CSX announced Monday the closure of its Huntington Division administrative offices.
Delegate Matthew Rohrbach, R-Cabell, said the closure serves is a devastating blow to the community and 17th District he serves.
“Huntington was the railroad,” Rohrbach said. “But you don’t have to be railroader to know the problem is what has happened to coal.”
The company said those responsibilities are being reassigned to the Atlanta, Baltimore, Florence, Great Lakes and Louisville Divisions.
According to a news release, the closure impacts 121 management and union employees.
Rohrbach said Huntington officials and representatives worked with CSX to change its mind, but the reality of the closure is the downturn in the coal industry.
“We better do something quick because our state is rapidly getting away from us,” he said. “We just don’t have the young people for a workforce to try to recruit businesses.”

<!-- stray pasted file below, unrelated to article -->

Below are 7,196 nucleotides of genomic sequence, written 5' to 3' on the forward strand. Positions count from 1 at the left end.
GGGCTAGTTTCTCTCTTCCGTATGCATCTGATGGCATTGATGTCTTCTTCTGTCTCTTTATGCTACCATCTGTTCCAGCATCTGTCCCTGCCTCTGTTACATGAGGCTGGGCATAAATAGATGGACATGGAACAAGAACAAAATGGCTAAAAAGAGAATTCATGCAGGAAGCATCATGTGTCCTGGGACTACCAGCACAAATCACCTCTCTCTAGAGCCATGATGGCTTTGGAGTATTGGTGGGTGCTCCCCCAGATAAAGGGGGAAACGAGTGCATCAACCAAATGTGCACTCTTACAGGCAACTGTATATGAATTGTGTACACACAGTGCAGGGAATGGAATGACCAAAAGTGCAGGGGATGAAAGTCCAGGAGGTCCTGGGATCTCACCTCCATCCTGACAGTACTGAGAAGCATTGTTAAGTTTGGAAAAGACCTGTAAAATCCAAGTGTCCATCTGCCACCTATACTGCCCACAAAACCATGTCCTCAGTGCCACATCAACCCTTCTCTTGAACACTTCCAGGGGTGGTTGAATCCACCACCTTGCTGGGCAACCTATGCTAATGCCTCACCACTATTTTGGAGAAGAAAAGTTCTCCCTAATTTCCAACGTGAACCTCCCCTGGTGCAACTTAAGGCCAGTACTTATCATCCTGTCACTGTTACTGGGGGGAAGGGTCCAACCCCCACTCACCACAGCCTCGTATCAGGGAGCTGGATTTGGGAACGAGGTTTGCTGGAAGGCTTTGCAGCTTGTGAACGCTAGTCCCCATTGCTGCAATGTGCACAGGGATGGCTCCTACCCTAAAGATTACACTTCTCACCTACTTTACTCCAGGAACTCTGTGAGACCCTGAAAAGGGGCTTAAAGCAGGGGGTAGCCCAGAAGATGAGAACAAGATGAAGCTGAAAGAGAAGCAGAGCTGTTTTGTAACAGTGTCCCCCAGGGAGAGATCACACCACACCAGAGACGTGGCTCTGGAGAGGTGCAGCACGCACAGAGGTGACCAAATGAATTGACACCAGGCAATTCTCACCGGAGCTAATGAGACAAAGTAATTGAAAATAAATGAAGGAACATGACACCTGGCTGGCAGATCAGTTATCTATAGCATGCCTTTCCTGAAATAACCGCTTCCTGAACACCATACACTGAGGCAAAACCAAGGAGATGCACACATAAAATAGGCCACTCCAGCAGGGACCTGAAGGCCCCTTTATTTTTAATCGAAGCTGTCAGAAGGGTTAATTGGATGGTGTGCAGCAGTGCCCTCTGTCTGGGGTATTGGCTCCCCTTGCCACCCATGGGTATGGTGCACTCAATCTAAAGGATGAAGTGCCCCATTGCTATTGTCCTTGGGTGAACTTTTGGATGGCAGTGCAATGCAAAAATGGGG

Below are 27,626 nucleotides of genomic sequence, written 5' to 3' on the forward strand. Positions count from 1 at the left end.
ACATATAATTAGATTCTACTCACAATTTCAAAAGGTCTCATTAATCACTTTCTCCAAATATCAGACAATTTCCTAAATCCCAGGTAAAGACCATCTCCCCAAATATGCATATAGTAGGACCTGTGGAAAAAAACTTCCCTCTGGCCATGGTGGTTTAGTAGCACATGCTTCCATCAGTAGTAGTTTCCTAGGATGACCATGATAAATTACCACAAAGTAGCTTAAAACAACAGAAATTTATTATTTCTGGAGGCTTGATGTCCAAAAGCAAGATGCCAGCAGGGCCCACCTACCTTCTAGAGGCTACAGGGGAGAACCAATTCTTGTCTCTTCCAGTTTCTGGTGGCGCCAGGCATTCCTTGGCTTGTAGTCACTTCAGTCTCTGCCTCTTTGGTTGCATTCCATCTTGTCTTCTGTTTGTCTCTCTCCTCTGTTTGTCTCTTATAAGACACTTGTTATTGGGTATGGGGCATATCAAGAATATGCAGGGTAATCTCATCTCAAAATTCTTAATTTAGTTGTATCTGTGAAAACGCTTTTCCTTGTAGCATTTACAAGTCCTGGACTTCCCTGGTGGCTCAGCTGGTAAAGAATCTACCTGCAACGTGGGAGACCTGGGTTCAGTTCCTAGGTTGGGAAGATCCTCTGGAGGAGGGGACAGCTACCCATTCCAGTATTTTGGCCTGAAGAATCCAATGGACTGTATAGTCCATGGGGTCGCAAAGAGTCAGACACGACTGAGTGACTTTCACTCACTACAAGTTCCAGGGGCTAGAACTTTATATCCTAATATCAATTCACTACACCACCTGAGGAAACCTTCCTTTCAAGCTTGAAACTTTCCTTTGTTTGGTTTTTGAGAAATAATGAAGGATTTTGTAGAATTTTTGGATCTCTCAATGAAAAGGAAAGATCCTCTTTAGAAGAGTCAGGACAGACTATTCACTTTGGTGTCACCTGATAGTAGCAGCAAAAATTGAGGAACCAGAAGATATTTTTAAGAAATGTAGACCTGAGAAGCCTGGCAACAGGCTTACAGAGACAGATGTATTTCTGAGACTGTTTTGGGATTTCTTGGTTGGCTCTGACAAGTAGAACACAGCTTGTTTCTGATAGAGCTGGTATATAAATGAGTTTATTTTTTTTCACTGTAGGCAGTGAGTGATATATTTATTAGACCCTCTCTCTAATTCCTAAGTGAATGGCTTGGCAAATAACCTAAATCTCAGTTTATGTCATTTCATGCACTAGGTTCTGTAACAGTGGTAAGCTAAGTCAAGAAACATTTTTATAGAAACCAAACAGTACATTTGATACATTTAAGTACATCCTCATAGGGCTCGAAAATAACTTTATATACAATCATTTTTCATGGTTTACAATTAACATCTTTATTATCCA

Rohrbach said the state is faced with a problem of epic proportions. Employees affected by the closure include yardmasters, train dispatchers, signal workers and clerks.
One of the state’s longest established businesses, CSX has been around Huntington since the late 1800s. Led by Collis P. Huntington, the Chesapeake and Ohio Railway reached from Richmond to Huntington, also where the Ohio River town gets its namesake.